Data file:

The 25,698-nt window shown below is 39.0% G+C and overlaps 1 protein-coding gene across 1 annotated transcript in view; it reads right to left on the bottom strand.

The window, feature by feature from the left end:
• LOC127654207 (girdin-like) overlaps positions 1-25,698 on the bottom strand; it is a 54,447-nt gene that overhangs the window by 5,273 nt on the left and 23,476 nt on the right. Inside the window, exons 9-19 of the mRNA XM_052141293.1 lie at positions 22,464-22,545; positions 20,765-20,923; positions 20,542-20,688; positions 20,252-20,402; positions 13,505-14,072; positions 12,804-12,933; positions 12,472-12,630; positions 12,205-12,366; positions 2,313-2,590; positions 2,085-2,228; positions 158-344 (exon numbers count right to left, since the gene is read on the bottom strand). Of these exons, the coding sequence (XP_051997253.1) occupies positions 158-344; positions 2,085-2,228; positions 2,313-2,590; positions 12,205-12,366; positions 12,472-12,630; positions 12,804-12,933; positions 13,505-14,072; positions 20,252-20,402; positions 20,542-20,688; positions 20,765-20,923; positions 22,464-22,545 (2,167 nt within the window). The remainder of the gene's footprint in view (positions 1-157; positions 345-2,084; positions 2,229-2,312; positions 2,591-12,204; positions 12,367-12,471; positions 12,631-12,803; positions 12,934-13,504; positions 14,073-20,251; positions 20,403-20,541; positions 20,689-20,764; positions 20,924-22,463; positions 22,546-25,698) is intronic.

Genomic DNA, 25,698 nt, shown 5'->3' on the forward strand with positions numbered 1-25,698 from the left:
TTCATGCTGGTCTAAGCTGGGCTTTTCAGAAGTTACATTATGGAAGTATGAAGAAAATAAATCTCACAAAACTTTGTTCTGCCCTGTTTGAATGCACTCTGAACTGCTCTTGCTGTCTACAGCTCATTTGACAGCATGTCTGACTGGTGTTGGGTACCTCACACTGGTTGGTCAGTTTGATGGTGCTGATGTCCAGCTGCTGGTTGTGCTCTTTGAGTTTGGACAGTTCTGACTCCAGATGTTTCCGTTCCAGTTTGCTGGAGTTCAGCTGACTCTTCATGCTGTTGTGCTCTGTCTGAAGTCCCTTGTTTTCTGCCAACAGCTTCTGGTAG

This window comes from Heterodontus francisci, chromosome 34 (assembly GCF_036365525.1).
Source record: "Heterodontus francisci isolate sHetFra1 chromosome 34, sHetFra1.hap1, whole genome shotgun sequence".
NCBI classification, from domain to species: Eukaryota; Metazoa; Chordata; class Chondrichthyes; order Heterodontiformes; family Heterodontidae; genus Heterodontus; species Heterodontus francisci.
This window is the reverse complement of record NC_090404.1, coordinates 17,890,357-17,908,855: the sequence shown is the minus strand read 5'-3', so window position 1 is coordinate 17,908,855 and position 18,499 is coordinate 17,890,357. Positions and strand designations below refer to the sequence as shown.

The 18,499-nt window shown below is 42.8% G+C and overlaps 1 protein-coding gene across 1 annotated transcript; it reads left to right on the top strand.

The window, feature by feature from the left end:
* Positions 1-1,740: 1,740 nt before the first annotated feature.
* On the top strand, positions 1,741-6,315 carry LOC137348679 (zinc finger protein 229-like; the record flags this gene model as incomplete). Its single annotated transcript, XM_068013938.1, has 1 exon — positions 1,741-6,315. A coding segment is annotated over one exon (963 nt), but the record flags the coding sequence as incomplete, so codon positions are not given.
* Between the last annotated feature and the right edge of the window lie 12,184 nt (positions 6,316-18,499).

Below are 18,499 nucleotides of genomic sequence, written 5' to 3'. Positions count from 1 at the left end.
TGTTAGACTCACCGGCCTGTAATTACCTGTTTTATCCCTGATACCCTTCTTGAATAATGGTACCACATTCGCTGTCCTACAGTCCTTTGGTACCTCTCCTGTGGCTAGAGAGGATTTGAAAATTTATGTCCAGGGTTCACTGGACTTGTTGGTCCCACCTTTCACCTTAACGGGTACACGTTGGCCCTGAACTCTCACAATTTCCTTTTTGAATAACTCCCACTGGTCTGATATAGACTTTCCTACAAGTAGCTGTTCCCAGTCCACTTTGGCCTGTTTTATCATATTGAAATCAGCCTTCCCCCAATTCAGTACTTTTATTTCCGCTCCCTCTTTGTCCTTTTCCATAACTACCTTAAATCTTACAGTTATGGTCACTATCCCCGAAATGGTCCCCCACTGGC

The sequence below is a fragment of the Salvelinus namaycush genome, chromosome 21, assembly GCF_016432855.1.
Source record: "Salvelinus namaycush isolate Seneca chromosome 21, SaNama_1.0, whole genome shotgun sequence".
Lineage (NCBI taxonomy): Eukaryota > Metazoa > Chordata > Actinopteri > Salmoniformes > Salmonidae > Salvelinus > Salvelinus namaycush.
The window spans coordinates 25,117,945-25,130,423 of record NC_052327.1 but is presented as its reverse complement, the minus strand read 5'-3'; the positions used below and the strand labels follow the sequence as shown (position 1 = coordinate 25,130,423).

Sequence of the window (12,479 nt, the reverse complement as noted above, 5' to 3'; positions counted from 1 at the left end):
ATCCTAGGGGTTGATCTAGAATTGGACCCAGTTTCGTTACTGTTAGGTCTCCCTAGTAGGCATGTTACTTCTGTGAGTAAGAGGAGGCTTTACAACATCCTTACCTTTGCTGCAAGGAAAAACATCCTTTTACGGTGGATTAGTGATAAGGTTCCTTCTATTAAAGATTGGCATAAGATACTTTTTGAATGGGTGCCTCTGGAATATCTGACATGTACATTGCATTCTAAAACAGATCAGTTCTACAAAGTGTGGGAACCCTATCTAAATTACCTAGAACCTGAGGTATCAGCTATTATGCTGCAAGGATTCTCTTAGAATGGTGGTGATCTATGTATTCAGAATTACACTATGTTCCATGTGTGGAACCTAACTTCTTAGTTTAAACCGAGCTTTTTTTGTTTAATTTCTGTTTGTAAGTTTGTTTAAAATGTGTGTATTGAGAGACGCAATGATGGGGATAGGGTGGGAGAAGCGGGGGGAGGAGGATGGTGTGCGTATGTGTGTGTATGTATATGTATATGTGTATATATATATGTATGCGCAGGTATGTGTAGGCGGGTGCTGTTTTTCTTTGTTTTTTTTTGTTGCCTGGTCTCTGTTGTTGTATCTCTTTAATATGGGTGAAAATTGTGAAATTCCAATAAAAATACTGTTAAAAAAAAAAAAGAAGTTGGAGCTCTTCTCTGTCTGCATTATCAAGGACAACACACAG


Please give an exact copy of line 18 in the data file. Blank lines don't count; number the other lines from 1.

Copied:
Source record: "Salvelinus namaycush isolate Seneca chromosome 21, SaNama_1.0, whole genome shotgun sequence".